More recently, kippot have been observed in the colors of sports teams supported by the wearer, especially football. In the United States, children's kippot with cartoon characters or themes such as Star Wars are popular. (In response to this trend, some Jewish schools have banned kippot with characters that do not conform to traditional Jewish values.)

Samaritan Israelis once wore distinctive blue head coverings, to separate them from Jews who wore white ones, but today they more commonly wear fezzes with turbans similar to that of Sephardic Jews from the Middle East and North Africa. Today, Samaritans do not normally wear head coverings except during prayer, Sabbath, and religious festivals. This is thought to be a recent development brought on by the constant Jewish criticism of Samaritan habits.


Instructions for wearing a Yarmulke are found in the Talmud. Tractate Shabbat 156 B.C.E. states:

"Cover your head in order that the fear of heaven may be upon you."

Tractate Kiddushin 31a states:

"Rabbi Honah ben Joshua never walked 4 cubits (2 meters) with his head uncovered. He explained: "Because the Divine Presence (Shekhina) is always over my head."

Some Jews wear two head coverings, typically a kippah covered by a hat, for Kabbalistic reasons: the two coverings correspond to two levels of intellect, or two levels in the fear of God. The High Priest of the Temple in Jerusalem, the Kohein Gadol, also used to wear a woolen kippah under his priestly headdress (Talmud Chulin 138a). [2]

As to the obligation of wearing a yarmulke, halakhic experts agree that it is a custom. The prevailing view among Rabbinical authorities is that this custom has taken on a force of law (Shulkhan Arukh, Orach Chayim 2:6), because it is an act of Kiddush Ha-Shem, "Sanctifying the Holy Name." From a strictly Talmudic point of view, the only moment when a Jewish man is required to cover his head is during prayer (Mishne Torah, Ahavah, Hilkhot Tefilah 5:5). However, even this interpretation is in question since as recently as the 1600s, scholar David Haley of Ostrog, Russia, suggested that Jews should never uncover their heads, in order to help distinguish them from Christians—especially while at prayer.

One Kabbalist tradition states that the kippah reflects the idea that Ha-Shem (God) covers us with His Divine Palm; indeed, the Hebrew word kaf means either "cloud" or "palm of the hand." The Hebrew letter kav is the first letter of the word kippah.

Reasons given for wearing a yarmulke today include:

  • recognition that God is "above" humankind;
  • "acceptance" of the 613 mitzvot (commandments);
  • "identification" with the Jewish people;
  • demonstration of the "ministry" of all Jews.

Non-Jewish equivalents


Buddhist priests in China wear the bao-tzu (more commonly known as the mao-tzu, 帽子 Mandarin màozi), the classic skullcap that is the most like the Jewish tradition. In Japan, the cap is more in the form of a pillbox and is called the boshi (帽子). Though not of ecclesiastical significance, the Buddhist skullcap does denote the priest's standing in the community.


The zucchetto (Italian for "small gourd") of the Roman Catholic Church is based on a very old kippah design. The cap is traditionally worn by clergy members and its color denotes the rank of the wearer: the Pope wears a white cap; the Cardinals red; Bishops, as well as abbots and prelates, violet; Deacons and Priests, black, although this practice is very rare among diocesan and religious order priests.

The usage of the cap was borrowed from the Jews as a custom, sometime around the fifth century C.E.—but during the early days of the Inquisition it was also a most useful tool for identifying Jews: Catholic clerics have always removed the zucchetto in the presence of their superiors, while Jews will never remove or doff their kipot. Furthermore, the Catholic laity may not wear a skullcap, while all Jews may wear one.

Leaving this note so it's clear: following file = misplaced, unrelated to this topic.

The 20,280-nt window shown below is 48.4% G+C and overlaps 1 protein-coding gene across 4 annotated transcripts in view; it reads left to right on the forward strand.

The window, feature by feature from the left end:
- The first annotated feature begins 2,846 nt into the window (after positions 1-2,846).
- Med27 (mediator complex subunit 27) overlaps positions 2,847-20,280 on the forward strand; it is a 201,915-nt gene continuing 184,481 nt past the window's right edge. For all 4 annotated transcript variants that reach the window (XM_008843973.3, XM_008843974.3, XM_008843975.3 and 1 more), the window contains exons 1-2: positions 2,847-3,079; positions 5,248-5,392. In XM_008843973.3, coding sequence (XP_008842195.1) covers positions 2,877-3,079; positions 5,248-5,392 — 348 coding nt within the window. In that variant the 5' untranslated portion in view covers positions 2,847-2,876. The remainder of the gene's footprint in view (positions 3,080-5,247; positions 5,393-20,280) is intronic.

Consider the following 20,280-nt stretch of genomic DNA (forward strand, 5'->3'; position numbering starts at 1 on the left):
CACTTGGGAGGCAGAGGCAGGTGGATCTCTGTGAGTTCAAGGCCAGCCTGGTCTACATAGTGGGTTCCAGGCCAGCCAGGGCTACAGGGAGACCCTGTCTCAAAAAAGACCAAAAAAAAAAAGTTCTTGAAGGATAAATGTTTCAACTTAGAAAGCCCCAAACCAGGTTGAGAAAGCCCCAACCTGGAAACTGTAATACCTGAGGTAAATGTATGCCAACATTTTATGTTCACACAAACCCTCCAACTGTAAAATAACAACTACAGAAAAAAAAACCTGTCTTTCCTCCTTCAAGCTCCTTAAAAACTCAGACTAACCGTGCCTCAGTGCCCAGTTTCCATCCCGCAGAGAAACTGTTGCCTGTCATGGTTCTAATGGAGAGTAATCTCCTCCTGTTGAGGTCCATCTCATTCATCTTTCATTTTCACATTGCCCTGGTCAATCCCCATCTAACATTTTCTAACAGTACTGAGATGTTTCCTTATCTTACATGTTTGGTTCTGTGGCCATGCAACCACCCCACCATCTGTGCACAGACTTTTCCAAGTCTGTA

Among followers of the Druze faith, the use of headgear is similar to Judaism, although some Druze also wear either the fez, a fez-turban combination, or the pillbox skullcap (known as the Bokhara, after the city of Bokhara in Khazakstan).


Many Muslims wear a kippah equivalent called a topi or kufi following the example of the Prophet Muhammad to cover one's head. The doppa, a square or round skullcap originating in the Caucasus and worn by Kazan Tatars, Uzbeks and Uyghurs is another example of a Muslim skullcap. The doppa is derived from a Turkic, more pointed ancestral cap, which can be seen in some of the portraits of Jalaleddin Mingburnu.

Conservative Muslims in Malaysia, especially in the rural areas, are often seen wearing a thin kopiah, which looks almost exactly like the kippah in outward appearance.


Switzerland is home to the Cup-and-Ring (or Kuppa-unt-Hinge) skullcap, a straw cap with embroidered flowers, a small pompom in the center, and velvet strips sewn round it in rings. This cap was traditionally worn by shepherds for luck and by married men (for fertility).


Although not a skullcap per se, the Sikh Turban fulfills a similar role as the Jewish Yarmulke by showing respect before God. Wearing a Turban is viewed as sign of respect, honour, and devotion in the presence of God's creation.


The black satin head gear called a fenta or topi is a pillbox-shaped skullcap, worn by Zarathushtris Zoroastrians. Like the doppah, it is possible that the fenta/topi may have had influence on the use of the kippa. It is considered in the Zarathushtri religion to be of vital importance in the attainment of Urvaan, the Zoroastrian equivalent of Buddhist Nirvana. In earlier times, a very saucer-shaped, red and white striped kipah was the hallmark of the Zarathushtri.


  1. Shaar HaTzion, OC 2:6
  2. Mishne Torah, Ahavah, Hilkhot Tefilah 5:5.
  3. Shulchan Aruch, Orach Chaim, 2:6
  4. Shaar HaTzion, OC 2:6
  5. Ber Heitev, OC 2:6, note 4, who quotes the Bach, Taz and the Magen Avraham
  6. Mishna Brurah, 2:6, note 9
  7. Mishna Brurah, 2:6, note 10
  8. KSA 3:6
  9. KSA 3:6
  10. Ber Heitev, OC 2:6, note 5
  11. Isaac Klein. A Guide to Jewish Religious Practice. Jewish Theological Seminary of America, 1979.

ISBN links support NWE through referral fees

  • Donin, Hayim Halevy. To Be a Jew: A Guide to Jewish Observance in Contemporary Life. Basic Books; Gift edition, 2001. ISBN 978-0465086245
  • Greenberg, Blu. How To Run A Traditional Jewish Household. Fireside, 1985. ISBN 978-0671602703
  • Klein, Isaac. A Guide to Jewish Religious Practice. Jewish Theological Seminary of America, 1979.
  • Robinson, George. Essential Judaism: A Complete Guide to Beliefs, Customs & Rituals. Atria, 2001. ISBN 978-0671034818

External links

All links retrieved May 22, 2023.